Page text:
SAN JOSE, Calif. — It’s Barbie’s world — and after the first week of the new Barbie movie — it’s clear we’re all just living in it.
In its opening weekend, director Greta Gerwig’s “Barbie” smashed box office records with a $155 million debut.
The star-studded cast features leads Margot Robbie and Ryan Gosling — along with an ensemble cast including America Ferrera, Issa Rae and Will Ferrell — whose performances are being praised by critics for transforming a film about a beloved children’s doll franchise into a thought-provoking experience about gender norms, double standards and identity.
The diverse film pays homage to Mattel’s efforts to ensure there’s a Barbie and Ken doll that represents different body types, nationalities, looks, and especially careers throughout history, both fans and critics of the franchise say.
But Barbie was not always as diverse as it may seem today. Upon its creation in 1959, the doll promoted a sense of feminism that was largely career-driven and encouraged self-expression. Despite changing with the times, Mattel has been criticized for its Barbies lacking diversity in terms of skin color, size, and not having dolls who represent “everyday” life. Whether or not Barbie fully reflects America’s diversity, many say her successes — and shortcomings — aren’t seen as important to the children who play with her. But many adults, especially parents, feel both the film and toy franchise is the representation they wished for as kids.
Chelsea Reynolds, a feminist media scholar and communications professor at Cal State Fullerton, acknowledged that Barbie has become more diverse in the last 40 years in terms of race, clothing, careers and body size. Today, there are dolls of 35 different skin tones, 97 different hairstyles, and nine different body types. There are Asian Barbies, Black Barbies in wheelchairs and Kens with vitiligo. Earlier this year, Mattel designed its first Barbie doll with Down syndrome.
However, Reynolds said, “I don’t think we see super plus-sized Barbie, I don’t think we see super dark-skinned Barbies specifically.”
Barbara Millicent Roberts was created by Mattel co-founder Ruth Handler, who noticed her daughter Barbara — for whom “Barbie” is named — enjoyed changing the clothes of her own paper dolls. So Handler created a more realistic adult doll with real clothes and more “human-like” functions.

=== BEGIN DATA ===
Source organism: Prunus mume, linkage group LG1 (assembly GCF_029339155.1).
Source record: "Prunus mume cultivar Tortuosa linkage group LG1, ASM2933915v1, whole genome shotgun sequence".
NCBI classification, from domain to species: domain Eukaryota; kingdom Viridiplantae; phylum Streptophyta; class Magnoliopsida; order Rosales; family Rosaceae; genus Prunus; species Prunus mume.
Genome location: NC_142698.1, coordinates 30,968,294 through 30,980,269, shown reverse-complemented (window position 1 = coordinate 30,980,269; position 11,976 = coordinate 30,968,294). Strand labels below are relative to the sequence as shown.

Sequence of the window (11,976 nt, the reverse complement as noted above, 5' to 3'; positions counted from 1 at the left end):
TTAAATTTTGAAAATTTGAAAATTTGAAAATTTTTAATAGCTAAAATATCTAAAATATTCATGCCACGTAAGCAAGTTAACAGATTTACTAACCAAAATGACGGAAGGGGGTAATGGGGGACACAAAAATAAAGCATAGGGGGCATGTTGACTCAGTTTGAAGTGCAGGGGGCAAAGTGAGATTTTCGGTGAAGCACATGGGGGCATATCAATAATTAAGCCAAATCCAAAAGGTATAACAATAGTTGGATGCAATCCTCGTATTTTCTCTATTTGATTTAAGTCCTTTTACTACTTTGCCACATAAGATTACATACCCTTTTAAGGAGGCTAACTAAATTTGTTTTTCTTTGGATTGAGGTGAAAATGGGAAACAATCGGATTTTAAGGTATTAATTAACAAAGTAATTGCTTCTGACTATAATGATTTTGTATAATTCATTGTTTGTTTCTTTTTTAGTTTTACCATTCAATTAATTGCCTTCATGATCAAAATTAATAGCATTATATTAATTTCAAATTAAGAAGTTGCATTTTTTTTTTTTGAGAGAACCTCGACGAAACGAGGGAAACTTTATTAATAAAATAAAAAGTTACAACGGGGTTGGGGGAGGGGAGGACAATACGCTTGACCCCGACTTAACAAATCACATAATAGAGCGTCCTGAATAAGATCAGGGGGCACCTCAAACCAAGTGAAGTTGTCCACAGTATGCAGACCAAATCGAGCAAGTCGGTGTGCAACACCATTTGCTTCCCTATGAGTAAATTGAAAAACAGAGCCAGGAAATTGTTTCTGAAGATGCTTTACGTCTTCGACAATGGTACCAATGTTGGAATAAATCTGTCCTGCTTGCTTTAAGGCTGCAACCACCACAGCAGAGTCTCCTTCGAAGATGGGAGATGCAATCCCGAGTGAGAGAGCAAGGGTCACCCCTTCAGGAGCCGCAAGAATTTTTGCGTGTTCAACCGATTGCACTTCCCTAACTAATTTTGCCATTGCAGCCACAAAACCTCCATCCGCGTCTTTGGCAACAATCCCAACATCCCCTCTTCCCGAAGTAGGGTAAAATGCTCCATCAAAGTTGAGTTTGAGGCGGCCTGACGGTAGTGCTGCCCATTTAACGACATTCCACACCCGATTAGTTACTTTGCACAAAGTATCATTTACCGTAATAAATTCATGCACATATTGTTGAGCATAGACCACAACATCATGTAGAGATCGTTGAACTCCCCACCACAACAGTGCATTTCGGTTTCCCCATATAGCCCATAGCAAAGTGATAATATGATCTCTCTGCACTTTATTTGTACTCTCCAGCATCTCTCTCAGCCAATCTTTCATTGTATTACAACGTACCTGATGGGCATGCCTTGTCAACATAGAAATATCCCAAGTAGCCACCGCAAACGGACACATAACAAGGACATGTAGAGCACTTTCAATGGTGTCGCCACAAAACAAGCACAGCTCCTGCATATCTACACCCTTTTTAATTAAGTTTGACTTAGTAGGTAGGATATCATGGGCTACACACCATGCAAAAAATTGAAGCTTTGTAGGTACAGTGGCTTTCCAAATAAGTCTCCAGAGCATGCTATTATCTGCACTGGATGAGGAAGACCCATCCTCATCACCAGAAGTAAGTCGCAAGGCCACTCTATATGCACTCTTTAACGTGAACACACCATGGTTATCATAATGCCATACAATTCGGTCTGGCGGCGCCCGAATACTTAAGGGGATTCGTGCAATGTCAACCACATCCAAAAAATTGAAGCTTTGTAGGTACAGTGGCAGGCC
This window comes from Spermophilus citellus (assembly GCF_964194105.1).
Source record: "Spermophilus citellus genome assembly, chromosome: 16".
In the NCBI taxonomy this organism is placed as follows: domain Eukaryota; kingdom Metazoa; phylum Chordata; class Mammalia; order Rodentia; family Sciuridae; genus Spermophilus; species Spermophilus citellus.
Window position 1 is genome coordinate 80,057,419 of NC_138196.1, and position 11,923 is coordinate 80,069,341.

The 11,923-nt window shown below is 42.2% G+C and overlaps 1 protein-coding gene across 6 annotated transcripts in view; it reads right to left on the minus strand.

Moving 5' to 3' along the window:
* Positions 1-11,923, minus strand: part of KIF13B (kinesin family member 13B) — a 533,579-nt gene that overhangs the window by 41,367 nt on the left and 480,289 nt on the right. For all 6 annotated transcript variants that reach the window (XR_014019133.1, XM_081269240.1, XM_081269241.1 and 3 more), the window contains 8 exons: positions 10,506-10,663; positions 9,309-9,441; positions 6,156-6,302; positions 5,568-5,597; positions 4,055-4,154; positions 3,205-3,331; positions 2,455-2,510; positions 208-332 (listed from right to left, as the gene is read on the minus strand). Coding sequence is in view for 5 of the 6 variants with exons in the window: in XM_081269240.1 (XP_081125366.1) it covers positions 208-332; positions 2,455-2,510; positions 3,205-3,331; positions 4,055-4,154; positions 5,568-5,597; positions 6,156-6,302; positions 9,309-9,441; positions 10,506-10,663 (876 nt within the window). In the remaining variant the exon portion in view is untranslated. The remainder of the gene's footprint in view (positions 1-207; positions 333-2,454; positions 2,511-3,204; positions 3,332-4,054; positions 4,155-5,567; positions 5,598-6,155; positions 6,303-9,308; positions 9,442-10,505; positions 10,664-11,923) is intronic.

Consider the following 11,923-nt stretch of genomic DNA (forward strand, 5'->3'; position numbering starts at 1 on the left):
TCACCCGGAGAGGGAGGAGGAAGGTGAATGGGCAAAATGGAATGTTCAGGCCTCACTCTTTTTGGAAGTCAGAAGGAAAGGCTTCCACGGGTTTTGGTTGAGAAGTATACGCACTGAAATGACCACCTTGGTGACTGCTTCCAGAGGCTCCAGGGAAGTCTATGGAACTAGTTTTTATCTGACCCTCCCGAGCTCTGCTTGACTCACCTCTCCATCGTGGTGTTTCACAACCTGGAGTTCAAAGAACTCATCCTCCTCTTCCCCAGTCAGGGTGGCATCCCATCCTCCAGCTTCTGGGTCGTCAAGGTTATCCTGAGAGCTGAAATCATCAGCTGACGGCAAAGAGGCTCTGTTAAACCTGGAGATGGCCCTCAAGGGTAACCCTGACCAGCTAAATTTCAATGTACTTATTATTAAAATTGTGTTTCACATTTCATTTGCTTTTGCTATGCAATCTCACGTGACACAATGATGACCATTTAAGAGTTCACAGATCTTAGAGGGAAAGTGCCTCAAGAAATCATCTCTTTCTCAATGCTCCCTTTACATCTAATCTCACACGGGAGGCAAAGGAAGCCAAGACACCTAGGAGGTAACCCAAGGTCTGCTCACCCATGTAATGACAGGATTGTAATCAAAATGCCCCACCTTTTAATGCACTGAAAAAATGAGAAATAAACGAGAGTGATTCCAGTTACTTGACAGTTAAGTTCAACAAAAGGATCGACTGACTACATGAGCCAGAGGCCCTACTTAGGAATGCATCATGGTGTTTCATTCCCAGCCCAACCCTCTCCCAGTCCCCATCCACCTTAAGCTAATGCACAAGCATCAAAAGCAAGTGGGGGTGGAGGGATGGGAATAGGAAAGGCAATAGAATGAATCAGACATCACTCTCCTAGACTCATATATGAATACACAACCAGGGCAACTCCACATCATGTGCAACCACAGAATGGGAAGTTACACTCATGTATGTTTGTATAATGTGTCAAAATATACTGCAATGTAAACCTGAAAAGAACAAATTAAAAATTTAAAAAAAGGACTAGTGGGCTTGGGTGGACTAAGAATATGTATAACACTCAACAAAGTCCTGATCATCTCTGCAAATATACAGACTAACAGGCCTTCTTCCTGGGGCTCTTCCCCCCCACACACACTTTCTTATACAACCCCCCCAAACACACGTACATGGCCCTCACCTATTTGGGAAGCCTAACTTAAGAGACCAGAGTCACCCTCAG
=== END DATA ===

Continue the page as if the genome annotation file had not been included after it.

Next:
Different versions of Barbie have evolved in nearly every cultural and political era, Reynolds said. In the ’50s, she was an emancipating figure for the traditional stay-at-home “housewife,” and in the ’80s, she represented disco and punk. The first Black Barbie, Christie, was invented in 1968. Becky, the first doll in a wheelchair, was released in 1997.
Reynolds said that the toy “presented this new way of envisioning womanhood. Barbie wasn’t necessarily a mom. Barbie wasn’t necessarily only in a caretaking role. She was like this autonomous, independent woman who could be pretty much anything.”
Through the decades, the company’s many collections try to spotlight diversity — including “Dolls of the World,” featuring Barbies in cultural and traditional dress, and the ongoing “Global Sheroes” line honoring female icons from history. A 1981 “Oriental Barbie” was later ill-received.
In 2016, when dolls weren’t selling well, Mattel rolled out Barbies with different body types, hair textures and disabilities. But when the wheelchairs for Barbies with disabilities couldn’t fit through the Barbie DreamHouse, the doll was discontinued — undermining the company’s efforts for inclusive branding.
Concerned about the impact a lack of representation can have on a child’s self-esteem and empowerment, both Mattel and other toy companies have since created more “everyday”-looking dolls — including Healthy Roots and Jilly Bing — with features including smaller-shaped eyes and big curly hair.
And for first-generation, immigrant children, Reynolds said that those efforts, however imperfect, really matter. Barbie represents a “cultural notion of Americana that is important to many communities of color,” she said. And in the film, diverse Hollywood stars are cast as dolls that “purposely represent this new ‘Americana.’ ”
“This version of Barbie that Greta Gerwig presented was dismantling so many of the gender norms that I think we associate with dolls, and specifically with Barbie dolls, as girls’ toys,” Reynolds said. “I think that the way that patriarchy was challenged by Barbie in the movie is emblematic of what she has always done — giving women or girls the ability to imagine themselves in a society that is unlike the one that we live in.”